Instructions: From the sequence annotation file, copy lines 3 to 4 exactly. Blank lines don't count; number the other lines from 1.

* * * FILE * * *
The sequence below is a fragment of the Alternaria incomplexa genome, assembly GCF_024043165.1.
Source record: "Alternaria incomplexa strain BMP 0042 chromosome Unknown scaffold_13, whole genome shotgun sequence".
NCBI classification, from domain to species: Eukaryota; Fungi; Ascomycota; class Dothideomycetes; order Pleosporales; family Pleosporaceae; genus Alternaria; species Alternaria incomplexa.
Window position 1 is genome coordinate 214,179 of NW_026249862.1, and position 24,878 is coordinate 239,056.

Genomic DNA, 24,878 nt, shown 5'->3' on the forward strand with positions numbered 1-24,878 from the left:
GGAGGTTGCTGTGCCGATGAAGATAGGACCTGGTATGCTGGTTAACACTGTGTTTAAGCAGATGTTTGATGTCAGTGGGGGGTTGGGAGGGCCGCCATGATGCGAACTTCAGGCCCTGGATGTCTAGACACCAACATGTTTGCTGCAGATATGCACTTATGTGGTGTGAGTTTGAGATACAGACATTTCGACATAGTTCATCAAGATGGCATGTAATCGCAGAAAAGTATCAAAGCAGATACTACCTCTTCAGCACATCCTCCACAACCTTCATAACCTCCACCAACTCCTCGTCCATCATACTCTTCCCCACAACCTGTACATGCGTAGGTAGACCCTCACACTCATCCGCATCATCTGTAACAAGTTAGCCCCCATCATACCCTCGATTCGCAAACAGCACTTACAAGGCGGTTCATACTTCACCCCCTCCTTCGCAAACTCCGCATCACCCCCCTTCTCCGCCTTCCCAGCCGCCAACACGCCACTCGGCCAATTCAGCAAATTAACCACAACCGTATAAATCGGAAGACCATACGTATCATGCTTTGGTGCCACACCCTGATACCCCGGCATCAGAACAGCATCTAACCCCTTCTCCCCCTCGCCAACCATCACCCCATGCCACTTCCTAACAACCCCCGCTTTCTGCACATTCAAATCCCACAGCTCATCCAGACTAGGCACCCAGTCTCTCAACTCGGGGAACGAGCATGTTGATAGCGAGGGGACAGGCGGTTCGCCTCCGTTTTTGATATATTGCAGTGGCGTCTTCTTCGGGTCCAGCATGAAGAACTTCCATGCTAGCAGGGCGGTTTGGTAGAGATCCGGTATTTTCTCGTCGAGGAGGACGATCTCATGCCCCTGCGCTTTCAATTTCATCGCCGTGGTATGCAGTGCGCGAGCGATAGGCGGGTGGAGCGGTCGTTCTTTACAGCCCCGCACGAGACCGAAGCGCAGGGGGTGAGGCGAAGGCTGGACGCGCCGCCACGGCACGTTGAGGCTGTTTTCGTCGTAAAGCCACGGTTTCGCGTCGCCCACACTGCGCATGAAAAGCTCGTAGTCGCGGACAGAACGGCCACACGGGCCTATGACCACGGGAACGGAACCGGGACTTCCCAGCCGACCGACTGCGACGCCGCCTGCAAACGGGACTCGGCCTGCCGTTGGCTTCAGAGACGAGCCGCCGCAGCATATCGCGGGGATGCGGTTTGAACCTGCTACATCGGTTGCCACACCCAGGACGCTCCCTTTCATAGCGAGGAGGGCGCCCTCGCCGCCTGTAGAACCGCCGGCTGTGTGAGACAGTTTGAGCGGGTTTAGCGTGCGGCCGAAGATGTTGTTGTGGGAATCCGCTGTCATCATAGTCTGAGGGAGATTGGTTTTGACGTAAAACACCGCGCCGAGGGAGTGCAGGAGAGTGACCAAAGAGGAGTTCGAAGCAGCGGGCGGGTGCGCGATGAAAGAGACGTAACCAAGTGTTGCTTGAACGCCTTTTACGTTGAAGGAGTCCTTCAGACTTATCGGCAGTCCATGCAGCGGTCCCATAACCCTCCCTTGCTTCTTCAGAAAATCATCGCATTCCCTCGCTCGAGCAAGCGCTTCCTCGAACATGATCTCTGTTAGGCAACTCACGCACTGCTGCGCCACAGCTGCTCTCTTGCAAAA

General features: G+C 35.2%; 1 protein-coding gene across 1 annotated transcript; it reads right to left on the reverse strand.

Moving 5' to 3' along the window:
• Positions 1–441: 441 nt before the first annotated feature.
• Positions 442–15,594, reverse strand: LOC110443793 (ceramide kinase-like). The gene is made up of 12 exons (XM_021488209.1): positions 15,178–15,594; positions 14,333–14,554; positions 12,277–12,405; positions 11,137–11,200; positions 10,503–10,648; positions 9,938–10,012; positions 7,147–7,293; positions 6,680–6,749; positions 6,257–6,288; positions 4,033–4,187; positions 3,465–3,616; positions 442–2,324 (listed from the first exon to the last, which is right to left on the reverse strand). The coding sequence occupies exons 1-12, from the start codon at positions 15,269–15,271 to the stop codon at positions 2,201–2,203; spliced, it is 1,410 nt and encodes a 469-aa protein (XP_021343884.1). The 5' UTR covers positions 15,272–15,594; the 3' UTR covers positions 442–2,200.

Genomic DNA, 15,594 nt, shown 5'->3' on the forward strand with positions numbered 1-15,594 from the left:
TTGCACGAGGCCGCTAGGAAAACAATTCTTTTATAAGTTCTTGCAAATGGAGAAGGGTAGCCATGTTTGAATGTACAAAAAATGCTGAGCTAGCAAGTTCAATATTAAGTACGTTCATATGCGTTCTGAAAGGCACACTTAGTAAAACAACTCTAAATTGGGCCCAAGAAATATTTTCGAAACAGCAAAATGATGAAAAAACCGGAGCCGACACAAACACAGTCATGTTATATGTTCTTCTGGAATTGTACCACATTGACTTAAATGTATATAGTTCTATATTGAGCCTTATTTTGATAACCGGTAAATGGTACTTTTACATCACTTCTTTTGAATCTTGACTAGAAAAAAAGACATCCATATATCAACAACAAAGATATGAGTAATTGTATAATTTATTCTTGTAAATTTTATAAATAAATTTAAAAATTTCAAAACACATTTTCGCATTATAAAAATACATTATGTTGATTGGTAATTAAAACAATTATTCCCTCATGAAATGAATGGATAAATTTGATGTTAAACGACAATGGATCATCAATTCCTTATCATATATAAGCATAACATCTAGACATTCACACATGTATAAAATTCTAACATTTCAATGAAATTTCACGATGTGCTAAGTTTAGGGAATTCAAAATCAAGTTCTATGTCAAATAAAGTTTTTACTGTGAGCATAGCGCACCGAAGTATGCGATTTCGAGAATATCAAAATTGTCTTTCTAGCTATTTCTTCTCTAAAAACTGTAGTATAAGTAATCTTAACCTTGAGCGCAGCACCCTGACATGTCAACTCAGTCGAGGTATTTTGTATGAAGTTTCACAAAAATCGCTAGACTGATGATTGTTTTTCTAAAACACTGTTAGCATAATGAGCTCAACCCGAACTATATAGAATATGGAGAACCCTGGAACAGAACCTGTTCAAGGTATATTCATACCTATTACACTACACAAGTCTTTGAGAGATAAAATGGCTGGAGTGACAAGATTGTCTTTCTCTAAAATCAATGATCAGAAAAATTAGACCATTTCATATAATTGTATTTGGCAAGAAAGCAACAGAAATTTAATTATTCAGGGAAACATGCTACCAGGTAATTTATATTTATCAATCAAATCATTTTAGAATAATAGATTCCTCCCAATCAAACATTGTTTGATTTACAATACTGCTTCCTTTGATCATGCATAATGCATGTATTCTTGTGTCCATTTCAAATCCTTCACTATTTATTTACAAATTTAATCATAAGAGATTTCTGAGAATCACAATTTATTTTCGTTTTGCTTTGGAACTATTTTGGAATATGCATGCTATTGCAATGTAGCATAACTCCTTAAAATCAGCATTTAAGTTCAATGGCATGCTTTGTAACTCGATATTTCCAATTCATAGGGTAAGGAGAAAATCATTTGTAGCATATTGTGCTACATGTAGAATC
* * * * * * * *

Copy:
NCBI classification, from domain to species: Eukaryota; Fungi; Ascomycota; class Dothideomycetes; order Pleosporales; family Pleosporaceae; genus Alternaria; species Alternaria incomplexa.
Window position 1 is genome coordinate 214,179 of NW_026249862.1, and position 24,878 is coordinate 239,056.